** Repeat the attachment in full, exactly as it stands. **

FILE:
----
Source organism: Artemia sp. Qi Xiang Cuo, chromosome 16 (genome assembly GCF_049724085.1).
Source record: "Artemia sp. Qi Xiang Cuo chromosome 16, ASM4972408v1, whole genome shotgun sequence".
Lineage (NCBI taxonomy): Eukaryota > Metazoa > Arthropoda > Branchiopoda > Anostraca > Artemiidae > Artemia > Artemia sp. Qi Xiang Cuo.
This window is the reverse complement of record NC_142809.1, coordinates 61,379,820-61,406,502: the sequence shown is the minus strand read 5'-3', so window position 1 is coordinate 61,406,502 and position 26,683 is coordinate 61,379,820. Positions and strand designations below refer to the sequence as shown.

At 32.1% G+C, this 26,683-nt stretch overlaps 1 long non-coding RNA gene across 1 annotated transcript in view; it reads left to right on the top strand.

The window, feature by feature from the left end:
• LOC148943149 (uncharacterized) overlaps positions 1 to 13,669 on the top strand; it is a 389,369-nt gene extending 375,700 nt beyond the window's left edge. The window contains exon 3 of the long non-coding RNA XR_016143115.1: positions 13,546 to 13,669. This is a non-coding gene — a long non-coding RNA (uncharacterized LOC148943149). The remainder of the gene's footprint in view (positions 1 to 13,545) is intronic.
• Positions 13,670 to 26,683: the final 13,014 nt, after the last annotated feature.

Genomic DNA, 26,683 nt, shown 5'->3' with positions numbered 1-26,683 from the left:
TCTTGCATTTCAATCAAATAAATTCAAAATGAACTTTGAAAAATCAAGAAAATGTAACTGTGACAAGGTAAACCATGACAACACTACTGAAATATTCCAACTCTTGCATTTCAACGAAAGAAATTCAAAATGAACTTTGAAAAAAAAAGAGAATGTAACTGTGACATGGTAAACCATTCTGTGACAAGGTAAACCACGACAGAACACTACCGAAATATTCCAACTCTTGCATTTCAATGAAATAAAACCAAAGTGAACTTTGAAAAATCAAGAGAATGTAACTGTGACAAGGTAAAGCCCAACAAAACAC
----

Source organism: Artemia sp. Qi Xiang Cuo, chromosome 16 (genome assembly GCF_049724085.1).
Source record: "Artemia sp. Qi Xiang Cuo chromosome 16, ASM4972408v1, whole genome shotgun sequence".
Lineage (NCBI taxonomy): Eukaryota > Metazoa > Arthropoda > Branchiopoda > Anostraca > Artemiidae > Artemia > Artemia sp. Qi Xiang Cuo.
This window is the reverse complement of record NC_142809.1, coordinates 61,379,820-61,406,502: the sequence shown is the minus strand read 5'-3', so window position 1 is coordinate 61,406,502 and position 26,683 is coordinate 61,379,820. Positions and strand designations below refer to the sequence as shown.

At 32.1% G+C, this 26,683-nt stretch overlaps 1 long non-coding RNA gene across 1 annotated transcript in view; it reads left to right on the top strand.

The window, feature by feature from the left end:
• LOC148943149 (uncharacterized) overlaps positions 1 to 13,669 on the top strand; it is a 389,369-nt gene extending 375,700 nt beyond the window's left edge. The window contains exon 3 of the long non-coding RNA XR_016143115.1: positions 13,546 to 13,669. This is a non-coding gene — a long non-coding RNA (uncharacterized LOC148943149). The remainder of the gene's footprint in view (positions 1 to 13,545) is intronic.
• Positions 13,670 to 26,683: the final 13,014 nt, after the last annotated feature.

Genomic DNA, 26,683 nt, shown 5'->3' with positions numbered 1-26,683 from the left:
TCTTGCATTTCAATCAAATAAATTCAAAATGAACTTTGAAAAATCAAGAAAATGTAACTGTGACAAGGTAAACCATGACAACACTACTGAAATATTCCAACTCTTGCATTTCAACGAAAGAAATTCAAAATGAACTTTGAAAAAAAAAGAGAATGTAACTGTGACATGGTAAACCATTCTGTGACAAGGTAAACCACGACAGAACACTACCGAAATATTCCAACTCTTGCATTTCAATGAAATAAAACCAAAGTGAACTTTGAAAAATCAAGAGAATGTAACTGTGACAAGGTAAAGCCCAACAAAACAC